Any great musician would require a great instrument of their own. This goes the same for pianists as well. A good example would be Vladimir Horowitz, a famous Russian pianist. He used to tour around the world with his own personal Steinway when he was still playing concerts. For the past 160 years, the pianos of Steinway & Sons have been considered to be the finest in the world thanks to the superior craftmanship and performance.

The fact is that majority of concert halls and conservatories in America own Steinways and pianists such as Lang Lang as well as Billy Joel are Steinway artists. More recently this fall, Russian pianist Kirill Gerstein played on a Steinway when he appeared with the New York Philharmonic. “I think generations of pianists’ muscular/nervous systems have been shaped by how the action feels and how the action and the sound merge into this playing experience. And for the listeners, it is this experience of listening to the Steinway sound that has really cultivated what we think piano sound is,” he stated.

Since 1871, Steinway pianos have been built in a factory complex in the city. The company was founded by German immigrant Henry Englehard Steinway back in 1853. During that point of time, New York had dozens of piano manufacturers. “In very early days, they sought very much to create the standard piano of the world. Not the ‘average’ piano of the world,  the standard, the one by which all others would be judged,” explained Robert Berger, Steinway director of Customer Satisfaction.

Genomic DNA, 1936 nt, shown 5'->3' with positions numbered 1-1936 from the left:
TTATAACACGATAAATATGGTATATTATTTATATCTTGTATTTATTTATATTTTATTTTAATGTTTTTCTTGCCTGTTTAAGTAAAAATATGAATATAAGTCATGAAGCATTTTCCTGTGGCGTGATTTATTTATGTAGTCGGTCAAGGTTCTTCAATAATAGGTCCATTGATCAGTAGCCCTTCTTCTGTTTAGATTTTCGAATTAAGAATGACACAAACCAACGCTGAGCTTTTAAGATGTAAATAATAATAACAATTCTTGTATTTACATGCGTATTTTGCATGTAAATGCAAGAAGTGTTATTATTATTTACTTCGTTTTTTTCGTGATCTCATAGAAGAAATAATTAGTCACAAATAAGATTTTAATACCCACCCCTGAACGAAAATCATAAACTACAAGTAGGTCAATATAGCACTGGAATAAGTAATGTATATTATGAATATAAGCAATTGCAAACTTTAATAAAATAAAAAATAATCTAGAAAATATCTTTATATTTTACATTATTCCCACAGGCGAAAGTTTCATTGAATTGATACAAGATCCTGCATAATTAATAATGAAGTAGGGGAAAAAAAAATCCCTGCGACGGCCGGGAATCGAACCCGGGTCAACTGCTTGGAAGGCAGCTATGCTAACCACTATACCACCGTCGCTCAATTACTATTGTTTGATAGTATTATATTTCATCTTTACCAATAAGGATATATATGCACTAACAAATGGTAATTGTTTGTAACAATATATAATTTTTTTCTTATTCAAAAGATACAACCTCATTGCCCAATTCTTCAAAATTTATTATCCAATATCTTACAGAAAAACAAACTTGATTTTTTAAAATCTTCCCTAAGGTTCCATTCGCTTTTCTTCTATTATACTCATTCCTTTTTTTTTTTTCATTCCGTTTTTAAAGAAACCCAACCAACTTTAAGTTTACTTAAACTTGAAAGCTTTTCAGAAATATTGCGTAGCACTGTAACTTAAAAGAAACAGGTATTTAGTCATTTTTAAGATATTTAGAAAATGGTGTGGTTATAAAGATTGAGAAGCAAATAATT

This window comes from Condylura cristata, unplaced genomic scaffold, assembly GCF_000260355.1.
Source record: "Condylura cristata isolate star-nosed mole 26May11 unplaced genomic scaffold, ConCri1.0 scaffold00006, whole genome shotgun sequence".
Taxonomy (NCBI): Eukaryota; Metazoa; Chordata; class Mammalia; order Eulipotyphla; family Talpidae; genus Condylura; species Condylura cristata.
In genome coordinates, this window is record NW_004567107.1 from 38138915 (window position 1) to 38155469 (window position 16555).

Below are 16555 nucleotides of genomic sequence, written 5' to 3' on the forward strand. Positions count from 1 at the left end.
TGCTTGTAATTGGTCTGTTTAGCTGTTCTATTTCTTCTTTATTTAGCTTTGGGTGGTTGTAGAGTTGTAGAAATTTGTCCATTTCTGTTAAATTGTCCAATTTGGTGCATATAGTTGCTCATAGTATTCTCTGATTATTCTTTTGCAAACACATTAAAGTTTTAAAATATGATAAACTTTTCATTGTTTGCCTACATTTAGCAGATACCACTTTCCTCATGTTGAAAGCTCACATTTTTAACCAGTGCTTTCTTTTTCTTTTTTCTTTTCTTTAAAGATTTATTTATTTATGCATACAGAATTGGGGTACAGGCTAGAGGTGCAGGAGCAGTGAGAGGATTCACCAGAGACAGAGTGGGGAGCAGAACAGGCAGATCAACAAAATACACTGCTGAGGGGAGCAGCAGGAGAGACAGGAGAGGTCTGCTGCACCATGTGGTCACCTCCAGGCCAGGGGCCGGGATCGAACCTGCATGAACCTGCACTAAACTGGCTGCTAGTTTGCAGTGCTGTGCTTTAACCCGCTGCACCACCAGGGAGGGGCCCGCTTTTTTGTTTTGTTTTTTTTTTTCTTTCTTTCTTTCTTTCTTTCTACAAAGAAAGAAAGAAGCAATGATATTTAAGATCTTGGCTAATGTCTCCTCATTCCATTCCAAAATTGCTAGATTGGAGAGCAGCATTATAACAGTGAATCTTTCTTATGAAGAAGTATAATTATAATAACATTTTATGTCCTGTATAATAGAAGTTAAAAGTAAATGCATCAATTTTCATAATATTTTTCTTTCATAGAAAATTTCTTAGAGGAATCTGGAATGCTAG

What’s more important is that those pianos were built to last. As of today, there is a workforce of 300 craftsmen and women in charge of turning out about 1,500 pianos a year in the Astoria factory. In all, it takes 11 months to build a Steinway grand, which features a total of 12,000 separate parts. The factory is like a beehive of activity. There is an area dedicated to gluing the thin laminates of wood together and putting them in a press to create the distinctive form of a grand piano. There is also another area for placing the sound boards into the case. After which, a cast iron plate is added, strings are added, the action – the hammers which hit the strings – is added. In all, a piano is tuned five times. During the process, the piano is also taken to a pounding room, where a machine bangs on all eighty-eight keys at once. This is to help “play in” the instruments. For more details, you can check it out here.

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